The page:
US consumer confidence surges in May to pre-recession level

28 May 2013 17:25  [Source: ICIS news]

US consumer confidence surges in May to pre-recession levelWASHINGTON (ICIS)--US consumer confidence is on the mend and reached a five-year high in May, a key survey reported on Tuesday, with economic expectations back at a level last seen before the 2008-2009 recession took hold.

The positive upturn in consumer confidence helped power sharp gains on Wall Street.

In its monthly report, the Conference Board said that its consumer confidence index (CCI) rose to 76.2 in May, a gain of 7.2 points from the April reading of 69.

The index had also seen an upwardly revised 7.1-point improvement in April from March.

Lynn Franco, director of economic indicators at the Conference Board, said that “consumer confidence posted another gain this month and is now at a five-year high”.

The May reading of 76.2 is just shy of the February 2008 index level of 76.4.

Although the 2008-2009 Great Recession actually began in December 2007, its impact was not immediately apparent to consumers until later in 2008. The recession ended in June 2009.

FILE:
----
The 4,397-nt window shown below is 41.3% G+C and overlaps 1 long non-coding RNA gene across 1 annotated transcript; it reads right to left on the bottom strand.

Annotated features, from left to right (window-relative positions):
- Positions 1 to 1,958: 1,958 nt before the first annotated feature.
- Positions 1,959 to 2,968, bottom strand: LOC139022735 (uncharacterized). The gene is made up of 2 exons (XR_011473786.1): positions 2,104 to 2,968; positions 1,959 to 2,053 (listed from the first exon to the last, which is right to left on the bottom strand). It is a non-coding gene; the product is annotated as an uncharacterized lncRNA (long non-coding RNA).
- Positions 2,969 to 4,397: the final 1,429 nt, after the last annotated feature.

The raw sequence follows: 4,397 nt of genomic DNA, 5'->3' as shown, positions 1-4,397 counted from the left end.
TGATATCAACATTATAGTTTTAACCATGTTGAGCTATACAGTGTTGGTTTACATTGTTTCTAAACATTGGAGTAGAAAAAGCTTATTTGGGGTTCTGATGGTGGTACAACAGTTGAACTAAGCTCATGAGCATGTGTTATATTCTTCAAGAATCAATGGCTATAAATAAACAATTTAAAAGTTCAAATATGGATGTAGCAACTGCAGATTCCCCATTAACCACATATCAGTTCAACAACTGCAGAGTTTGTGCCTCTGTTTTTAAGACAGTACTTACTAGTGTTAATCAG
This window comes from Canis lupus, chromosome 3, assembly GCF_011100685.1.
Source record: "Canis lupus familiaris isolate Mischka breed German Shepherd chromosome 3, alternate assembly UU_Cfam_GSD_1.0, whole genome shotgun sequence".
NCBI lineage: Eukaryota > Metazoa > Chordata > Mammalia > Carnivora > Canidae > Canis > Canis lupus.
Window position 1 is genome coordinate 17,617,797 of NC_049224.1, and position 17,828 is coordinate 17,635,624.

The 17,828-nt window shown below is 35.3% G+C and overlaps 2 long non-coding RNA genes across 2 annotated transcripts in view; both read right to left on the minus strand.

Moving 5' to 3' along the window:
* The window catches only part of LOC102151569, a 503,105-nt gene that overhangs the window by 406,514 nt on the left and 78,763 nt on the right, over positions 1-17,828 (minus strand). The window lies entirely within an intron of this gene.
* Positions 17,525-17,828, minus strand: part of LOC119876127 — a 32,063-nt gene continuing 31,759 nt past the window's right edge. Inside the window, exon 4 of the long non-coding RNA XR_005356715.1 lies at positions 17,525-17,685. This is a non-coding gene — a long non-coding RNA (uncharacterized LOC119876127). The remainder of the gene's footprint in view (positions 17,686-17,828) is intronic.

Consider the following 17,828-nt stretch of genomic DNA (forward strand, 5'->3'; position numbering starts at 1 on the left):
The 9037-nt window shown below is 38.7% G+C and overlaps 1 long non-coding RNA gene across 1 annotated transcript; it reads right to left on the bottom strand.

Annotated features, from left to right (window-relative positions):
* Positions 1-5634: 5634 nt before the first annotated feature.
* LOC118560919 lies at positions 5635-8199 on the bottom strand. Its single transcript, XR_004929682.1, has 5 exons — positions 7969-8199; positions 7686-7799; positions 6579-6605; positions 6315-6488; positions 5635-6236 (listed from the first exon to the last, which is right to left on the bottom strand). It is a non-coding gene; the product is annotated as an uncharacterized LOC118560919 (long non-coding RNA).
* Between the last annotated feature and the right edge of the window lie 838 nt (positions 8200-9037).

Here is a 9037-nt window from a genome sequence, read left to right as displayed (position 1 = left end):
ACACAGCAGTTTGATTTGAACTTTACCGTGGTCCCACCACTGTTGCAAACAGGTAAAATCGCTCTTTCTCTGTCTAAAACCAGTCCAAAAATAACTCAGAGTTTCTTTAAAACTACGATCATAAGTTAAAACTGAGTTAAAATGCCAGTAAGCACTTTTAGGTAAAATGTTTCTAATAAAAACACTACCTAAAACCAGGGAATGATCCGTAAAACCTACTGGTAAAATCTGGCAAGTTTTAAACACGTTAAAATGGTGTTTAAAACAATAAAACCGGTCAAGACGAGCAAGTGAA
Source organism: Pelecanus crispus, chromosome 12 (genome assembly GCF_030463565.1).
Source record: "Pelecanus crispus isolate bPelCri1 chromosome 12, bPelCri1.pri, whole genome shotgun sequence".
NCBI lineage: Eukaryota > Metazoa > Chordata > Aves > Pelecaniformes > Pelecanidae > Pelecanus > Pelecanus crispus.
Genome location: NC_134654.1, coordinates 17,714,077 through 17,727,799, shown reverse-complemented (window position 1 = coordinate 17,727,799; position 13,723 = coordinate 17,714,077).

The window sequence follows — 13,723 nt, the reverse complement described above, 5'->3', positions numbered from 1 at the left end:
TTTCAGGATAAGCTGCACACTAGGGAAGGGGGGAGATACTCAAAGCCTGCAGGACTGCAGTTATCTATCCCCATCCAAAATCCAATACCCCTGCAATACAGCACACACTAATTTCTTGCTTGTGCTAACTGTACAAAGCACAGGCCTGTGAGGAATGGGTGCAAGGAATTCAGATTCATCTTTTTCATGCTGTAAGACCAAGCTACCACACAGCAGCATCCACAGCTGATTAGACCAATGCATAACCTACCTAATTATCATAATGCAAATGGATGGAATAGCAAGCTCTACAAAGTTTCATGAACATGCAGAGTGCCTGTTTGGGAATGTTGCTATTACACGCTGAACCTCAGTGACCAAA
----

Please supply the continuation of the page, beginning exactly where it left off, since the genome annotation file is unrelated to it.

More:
“Back-to-back monthly gains suggest that consumer confidence is on the mend and may be regaining the traction lost due to the fiscal cliff, the payroll tax hike and the sequester,” Franco said.

Consumer confidence is critical to the health of the US economy because spending by households is the principal engine of the nation’s output, accounting for as much as 70% of all commercial activity and production.

The Conference Board, a 96-year-old business analysis group in New York City, said that consumers’ appraisal of current business conditions also improved in May.

Those saying that business conditions are good increased to 18.8% from 17.5% in April, while those saying they are bad declined to 26% from 27.6% in the prior month. While expectations for business are still low, the improving trend is seen as significant.

The survey also showed that consumers are more confident about the employment market.  That is important because even those with jobs are likely to hold back on spending if they are worried about potential layoffs.

In one narrowly negative reading, the survey showed that consumers are slightly less confident that their incomes will increase in months ahead.

Paul Hodges studies key influences shaping the chemical industry in Chemicals and the Economy

By: Joe Kamalick
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